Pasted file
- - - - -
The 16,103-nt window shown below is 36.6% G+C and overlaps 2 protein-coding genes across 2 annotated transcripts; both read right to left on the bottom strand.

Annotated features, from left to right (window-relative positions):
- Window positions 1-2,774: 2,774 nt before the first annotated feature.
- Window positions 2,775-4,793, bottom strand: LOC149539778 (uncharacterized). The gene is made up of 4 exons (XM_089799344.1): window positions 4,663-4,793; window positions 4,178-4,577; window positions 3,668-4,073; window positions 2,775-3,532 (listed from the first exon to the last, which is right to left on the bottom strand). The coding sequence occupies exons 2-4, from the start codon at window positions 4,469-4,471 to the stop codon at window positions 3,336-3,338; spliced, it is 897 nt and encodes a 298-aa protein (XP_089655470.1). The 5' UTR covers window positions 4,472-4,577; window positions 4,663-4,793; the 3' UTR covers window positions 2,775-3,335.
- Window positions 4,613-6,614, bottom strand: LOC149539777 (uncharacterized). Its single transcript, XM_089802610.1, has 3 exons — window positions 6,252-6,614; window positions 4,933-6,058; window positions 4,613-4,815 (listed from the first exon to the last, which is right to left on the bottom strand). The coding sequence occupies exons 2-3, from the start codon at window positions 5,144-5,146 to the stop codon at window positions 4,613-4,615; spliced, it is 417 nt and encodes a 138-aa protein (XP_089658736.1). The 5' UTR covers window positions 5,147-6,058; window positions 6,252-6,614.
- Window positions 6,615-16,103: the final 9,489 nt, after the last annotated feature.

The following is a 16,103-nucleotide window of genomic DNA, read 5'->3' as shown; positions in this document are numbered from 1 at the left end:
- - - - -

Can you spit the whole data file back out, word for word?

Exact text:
The 16,103-nt window shown below is 36.6% G+C and overlaps 2 protein-coding genes across 2 annotated transcripts; both read right to left on the bottom strand.

Annotated features, from left to right (window-relative positions):
- Window positions 1-2,774: 2,774 nt before the first annotated feature.
- Window positions 2,775-4,793, bottom strand: LOC149539778 (uncharacterized). The gene is made up of 4 exons (XM_089799344.1): window positions 4,663-4,793; window positions 4,178-4,577; window positions 3,668-4,073; window positions 2,775-3,532 (listed from the first exon to the last, which is right to left on the bottom strand). The coding sequence occupies exons 2-4, from the start codon at window positions 4,469-4,471 to the stop codon at window positions 3,336-3,338; spliced, it is 897 nt and encodes a 298-aa protein (XP_089655470.1). The 5' UTR covers window positions 4,472-4,577; window positions 4,663-4,793; the 3' UTR covers window positions 2,775-3,335.
- Window positions 4,613-6,614, bottom strand: LOC149539777 (uncharacterized). Its single transcript, XM_089802610.1, has 3 exons — window positions 6,252-6,614; window positions 4,933-6,058; window positions 4,613-4,815 (listed from the first exon to the last, which is right to left on the bottom strand). The coding sequence occupies exons 2-3, from the start codon at window positions 5,144-5,146 to the stop codon at window positions 4,613-4,615; spliced, it is 417 nt and encodes a 138-aa protein (XP_089658736.1). The 5' UTR covers window positions 5,147-6,058; window positions 6,252-6,614.
- Window positions 6,615-16,103: the final 9,489 nt, after the last annotated feature.

The following is a 16,103-nucleotide window of genomic DNA, read 5'->3' as shown; positions in this document are numbered from 1 at the left end: